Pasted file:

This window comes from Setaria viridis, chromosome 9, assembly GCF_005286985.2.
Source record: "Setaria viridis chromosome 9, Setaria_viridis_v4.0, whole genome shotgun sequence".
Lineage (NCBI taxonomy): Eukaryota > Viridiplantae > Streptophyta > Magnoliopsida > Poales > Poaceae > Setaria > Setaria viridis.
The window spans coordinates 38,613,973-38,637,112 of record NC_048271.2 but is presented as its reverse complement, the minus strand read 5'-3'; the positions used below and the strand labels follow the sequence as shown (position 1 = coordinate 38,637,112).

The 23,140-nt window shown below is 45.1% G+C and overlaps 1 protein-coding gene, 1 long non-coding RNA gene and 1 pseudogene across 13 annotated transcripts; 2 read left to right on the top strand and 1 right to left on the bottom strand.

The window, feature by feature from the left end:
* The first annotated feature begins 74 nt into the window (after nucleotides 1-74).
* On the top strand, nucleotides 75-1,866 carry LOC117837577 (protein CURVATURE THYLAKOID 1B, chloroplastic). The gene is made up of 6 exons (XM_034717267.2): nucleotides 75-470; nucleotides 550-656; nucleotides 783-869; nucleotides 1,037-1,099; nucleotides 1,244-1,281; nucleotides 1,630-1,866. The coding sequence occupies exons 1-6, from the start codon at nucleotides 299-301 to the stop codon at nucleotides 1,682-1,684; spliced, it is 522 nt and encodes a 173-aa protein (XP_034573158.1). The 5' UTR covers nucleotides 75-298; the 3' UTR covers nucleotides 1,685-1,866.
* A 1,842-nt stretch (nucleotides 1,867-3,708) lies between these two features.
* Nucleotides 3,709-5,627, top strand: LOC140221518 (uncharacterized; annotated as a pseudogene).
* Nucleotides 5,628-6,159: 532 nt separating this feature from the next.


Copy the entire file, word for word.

This window comes from Setaria viridis, chromosome 9, assembly GCF_005286985.2.
Source record: "Setaria viridis chromosome 9, Setaria_viridis_v4.0, whole genome shotgun sequence".
Lineage (NCBI taxonomy): Eukaryota > Viridiplantae > Streptophyta > Magnoliopsida > Poales > Poaceae > Setaria > Setaria viridis.
The window spans coordinates 38,613,973-38,637,112 of record NC_048271.2 but is presented as its reverse complement, the minus strand read 5'-3'; the positions used below and the strand labels follow the sequence as shown (position 1 = coordinate 38,637,112).

The 23,140-nt window shown below is 45.1% G+C and overlaps 1 protein-coding gene, 1 long non-coding RNA gene and 1 pseudogene across 13 annotated transcripts; 2 read left to right on the top strand and 1 right to left on the bottom strand.

The window, feature by feature from the left end:
* The first annotated feature begins 74 nt into the window (after nucleotides 1-74).
* On the top strand, nucleotides 75-1,866 carry LOC117837577 (protein CURVATURE THYLAKOID 1B, chloroplastic). The gene is made up of 6 exons (XM_034717267.2): nucleotides 75-470; nucleotides 550-656; nucleotides 783-869; nucleotides 1,037-1,099; nucleotides 1,244-1,281; nucleotides 1,630-1,866. The coding sequence occupies exons 1-6, from the start codon at nucleotides 299-301 to the stop codon at nucleotides 1,682-1,684; spliced, it is 522 nt and encodes a 173-aa protein (XP_034573158.1). The 5' UTR covers nucleotides 75-298; the 3' UTR covers nucleotides 1,685-1,866.
* A 1,842-nt stretch (nucleotides 1,867-3,708) lies between these two features.
* Nucleotides 3,709-5,627, top strand: LOC140221518 (uncharacterized; annotated as a pseudogene).
* Nucleotides 5,628-6,159: 532 nt separating this feature from the next.